Proposed Keyless Ignition Alert Rule May Have Prevented Carbon Monoxide Deaths

A recently filed lawsuit alleges that 10 automakers concealed the risk of carbon monoxide poisoning in more than five million vehicles with keyless ignitions, resulting in 13 deaths. Meanwhile, a federal regulator’s four-year-old proposal for an alert that could have saved some lives continues to go unimplemented.

Scripps News reports that back in December 2011 the National Highway Traffic Safety Administration posted a public notice [PDF] in the Federal Register saying it believed that vehicles with keyless ignitions posed a “clear safety problem.”

The agency went on to note that carbon monoxide poisoning was a “significant concern” for drivers who inadvertently leave a vehicle running in an enclosed space.

As a result of these findings, NTHSA proposed a rule that would required manufacturers implement an alert in vehicles equipped with keyless ignitions to alert drivers that the car is still running.

Under the proposed rule, the alert would sound at at least 85 decibels if the key fob is removed from a car while the engine is running.

NHTSA says in the notice that the proposal was created as a response to a review of consumer complaints to the Office of Defects Investigation.

“While we recognize that this is not the traditional data base upon which our agency typically bases a rulemaking, we believe that, in this instance, we are addressing an emerging safety issue,” the posting states. “We believe that the new alert that we are proposing would refocus the driver’s attention on the vehicle when s/he is leaving if s/he has inadvertently left the propulsion system active.”

According to Scripps the resulting sound would have been on par with that of a smoke alarm; easily audible inside and outside of the car.

NHTSA claimed in its Federal Register posting that the cost for the louder alert would be minimal.

“Given that we believe the total costs of this proposal would be relatively small, certainly less than $500,000 a year, for the entire industry, preventing even one serious injury over three years would make the proposed rule cost-beneficial,” the notice stated.

While safety advocates saw NHTSA’s proposal as a step toward ensuring consumer safety, the slow progress since the 2011 notice is disheartening.

“The agency clearly sees that vehicles on the road today have inadequate safety measures,” Sean Kane, president of Safety Research & Strategies, tells Scripps.

The Insurance Institute of Highway Safety backed NHTSA’s proposal, even directing the agency to require the alert be broadcast at regular intervals until the engine is shut off.

“Audible alerts are a useful method for alerting drivers to unsafe conditions and should help alleviate rollaway, theft, and carbon monoxide risks,” David G. Kidd, a research scientist at IIHS, tells Scripps. “We support the proposed countermeasures and encourage the agency to strengthen them.”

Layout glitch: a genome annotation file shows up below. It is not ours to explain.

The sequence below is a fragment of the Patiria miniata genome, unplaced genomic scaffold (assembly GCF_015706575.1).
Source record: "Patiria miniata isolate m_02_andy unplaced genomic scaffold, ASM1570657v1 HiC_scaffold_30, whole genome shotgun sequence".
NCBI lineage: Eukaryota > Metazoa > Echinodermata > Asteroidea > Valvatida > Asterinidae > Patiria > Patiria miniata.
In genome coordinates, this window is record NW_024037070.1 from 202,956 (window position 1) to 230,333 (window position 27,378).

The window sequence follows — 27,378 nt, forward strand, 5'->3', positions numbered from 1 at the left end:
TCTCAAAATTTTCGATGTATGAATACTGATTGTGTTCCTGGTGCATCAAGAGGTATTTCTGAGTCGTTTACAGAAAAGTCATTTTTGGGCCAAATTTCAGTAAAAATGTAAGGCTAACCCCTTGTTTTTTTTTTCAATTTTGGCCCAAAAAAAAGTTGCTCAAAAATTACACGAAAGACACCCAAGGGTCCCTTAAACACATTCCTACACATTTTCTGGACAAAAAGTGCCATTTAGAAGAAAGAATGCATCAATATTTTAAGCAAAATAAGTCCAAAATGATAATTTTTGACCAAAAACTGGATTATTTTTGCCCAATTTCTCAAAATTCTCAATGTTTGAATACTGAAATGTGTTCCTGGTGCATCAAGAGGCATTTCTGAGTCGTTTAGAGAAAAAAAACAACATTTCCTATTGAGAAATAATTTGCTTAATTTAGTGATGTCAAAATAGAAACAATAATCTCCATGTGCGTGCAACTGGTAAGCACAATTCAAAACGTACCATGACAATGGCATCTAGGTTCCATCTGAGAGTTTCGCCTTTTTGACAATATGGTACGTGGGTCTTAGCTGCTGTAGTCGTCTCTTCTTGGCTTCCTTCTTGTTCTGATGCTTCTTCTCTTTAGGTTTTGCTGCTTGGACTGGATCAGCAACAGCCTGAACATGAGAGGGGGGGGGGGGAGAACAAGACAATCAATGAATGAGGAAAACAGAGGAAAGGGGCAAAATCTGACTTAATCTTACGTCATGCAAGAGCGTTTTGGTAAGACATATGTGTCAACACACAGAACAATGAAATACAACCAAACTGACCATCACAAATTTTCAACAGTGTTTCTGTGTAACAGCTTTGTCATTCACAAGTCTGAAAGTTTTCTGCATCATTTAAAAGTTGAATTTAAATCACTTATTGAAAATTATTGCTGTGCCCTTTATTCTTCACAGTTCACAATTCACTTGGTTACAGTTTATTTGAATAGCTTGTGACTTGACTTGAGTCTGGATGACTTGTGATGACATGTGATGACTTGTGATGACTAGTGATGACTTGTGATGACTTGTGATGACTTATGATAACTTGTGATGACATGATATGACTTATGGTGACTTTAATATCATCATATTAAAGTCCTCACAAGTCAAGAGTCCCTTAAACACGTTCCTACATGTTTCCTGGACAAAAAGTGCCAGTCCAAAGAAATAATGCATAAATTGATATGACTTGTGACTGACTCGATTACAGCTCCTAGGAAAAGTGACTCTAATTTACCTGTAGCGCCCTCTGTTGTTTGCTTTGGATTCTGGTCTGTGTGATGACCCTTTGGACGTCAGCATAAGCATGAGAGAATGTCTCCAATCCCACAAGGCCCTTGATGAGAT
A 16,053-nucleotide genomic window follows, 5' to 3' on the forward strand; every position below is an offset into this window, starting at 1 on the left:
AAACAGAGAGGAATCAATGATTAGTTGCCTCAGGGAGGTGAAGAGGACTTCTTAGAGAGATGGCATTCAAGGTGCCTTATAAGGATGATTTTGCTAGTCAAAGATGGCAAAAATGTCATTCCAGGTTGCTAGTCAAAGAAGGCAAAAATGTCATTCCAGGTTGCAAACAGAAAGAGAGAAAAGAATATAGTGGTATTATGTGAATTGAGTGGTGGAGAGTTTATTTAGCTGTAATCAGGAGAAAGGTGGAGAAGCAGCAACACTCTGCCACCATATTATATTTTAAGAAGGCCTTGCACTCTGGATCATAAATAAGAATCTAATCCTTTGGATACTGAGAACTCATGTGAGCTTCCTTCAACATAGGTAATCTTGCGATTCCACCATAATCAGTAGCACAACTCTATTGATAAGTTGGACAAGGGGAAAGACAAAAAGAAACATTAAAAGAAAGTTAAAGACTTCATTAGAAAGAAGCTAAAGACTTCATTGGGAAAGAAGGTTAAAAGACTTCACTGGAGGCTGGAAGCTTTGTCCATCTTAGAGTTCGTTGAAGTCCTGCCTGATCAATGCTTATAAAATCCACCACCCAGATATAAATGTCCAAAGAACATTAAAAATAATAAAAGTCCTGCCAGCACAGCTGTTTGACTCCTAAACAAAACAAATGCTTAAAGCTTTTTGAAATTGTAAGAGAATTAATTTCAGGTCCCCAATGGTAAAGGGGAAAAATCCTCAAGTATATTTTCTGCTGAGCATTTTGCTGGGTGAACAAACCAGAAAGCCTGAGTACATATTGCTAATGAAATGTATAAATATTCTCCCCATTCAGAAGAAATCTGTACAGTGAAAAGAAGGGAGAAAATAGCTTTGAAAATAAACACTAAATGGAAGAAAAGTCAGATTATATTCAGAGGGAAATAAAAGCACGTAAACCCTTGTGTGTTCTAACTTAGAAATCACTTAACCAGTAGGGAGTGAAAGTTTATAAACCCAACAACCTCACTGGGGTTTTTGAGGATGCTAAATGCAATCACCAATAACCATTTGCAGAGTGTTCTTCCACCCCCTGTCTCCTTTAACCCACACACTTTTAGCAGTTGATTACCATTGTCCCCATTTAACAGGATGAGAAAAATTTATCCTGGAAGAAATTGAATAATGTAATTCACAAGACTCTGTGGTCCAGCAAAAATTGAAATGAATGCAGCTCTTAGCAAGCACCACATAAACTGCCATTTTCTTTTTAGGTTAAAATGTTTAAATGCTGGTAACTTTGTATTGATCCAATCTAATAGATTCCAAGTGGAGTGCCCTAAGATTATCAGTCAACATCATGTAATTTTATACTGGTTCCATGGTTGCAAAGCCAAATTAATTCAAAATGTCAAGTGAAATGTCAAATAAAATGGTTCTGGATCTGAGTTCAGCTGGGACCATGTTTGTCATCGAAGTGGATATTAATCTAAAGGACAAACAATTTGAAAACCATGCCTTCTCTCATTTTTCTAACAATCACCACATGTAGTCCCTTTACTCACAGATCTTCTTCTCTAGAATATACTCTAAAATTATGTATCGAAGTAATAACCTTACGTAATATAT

Still, four years later, the proposal remains simply a suggestion, and many vehicles with keyless ignitions continue to include nominal alerts.

Scripps reports that a NHTSA administered test of 34 model year 2013 and 2014 vehicles with keyless ignitions from various auto makers found that none met the proposed 85 decibel standards.

That’s because many automakers balked at the idea of implementing the safety feature, Scripps reports.

In a 2012 public comment to NHTSA on the issue, Nissan said the company believed the 85 decibel rate was too loud and would “interfere with the driver responding to the alert in an orderly manner.”

Still, according to Scripps, seven of the deaths referenced in the class-action suit filed in August occurred after the regulators’ proposal, some of which could have been prevented had the rules moved forward.

One such death occurred just three months after NTHSA’s proposal appeared in the Federal Register. In that case, a North Carolina man died from carbon monoxide position in his home after inadvertently leaving his 2011 Chrysler 300c running in the first floor garage.

Noah Kushlefksy, a lawyer – who doesn’t represent the man’s family, but has represented other affected by keyless ignition carbon monoxide poisonings – tells Scripps that the amount of time that’s gone by since the NHTSA proposal and any actual action is unconscionable.

“Every death today could be prevented,” he said. “I honestly can’t conceive of the amount of time that has gone by that we have recognized a problem and we’ve recognized that people are dying and done nothing.”

Keyless ignition deaths mount as regulators slow to act [Scripps News]

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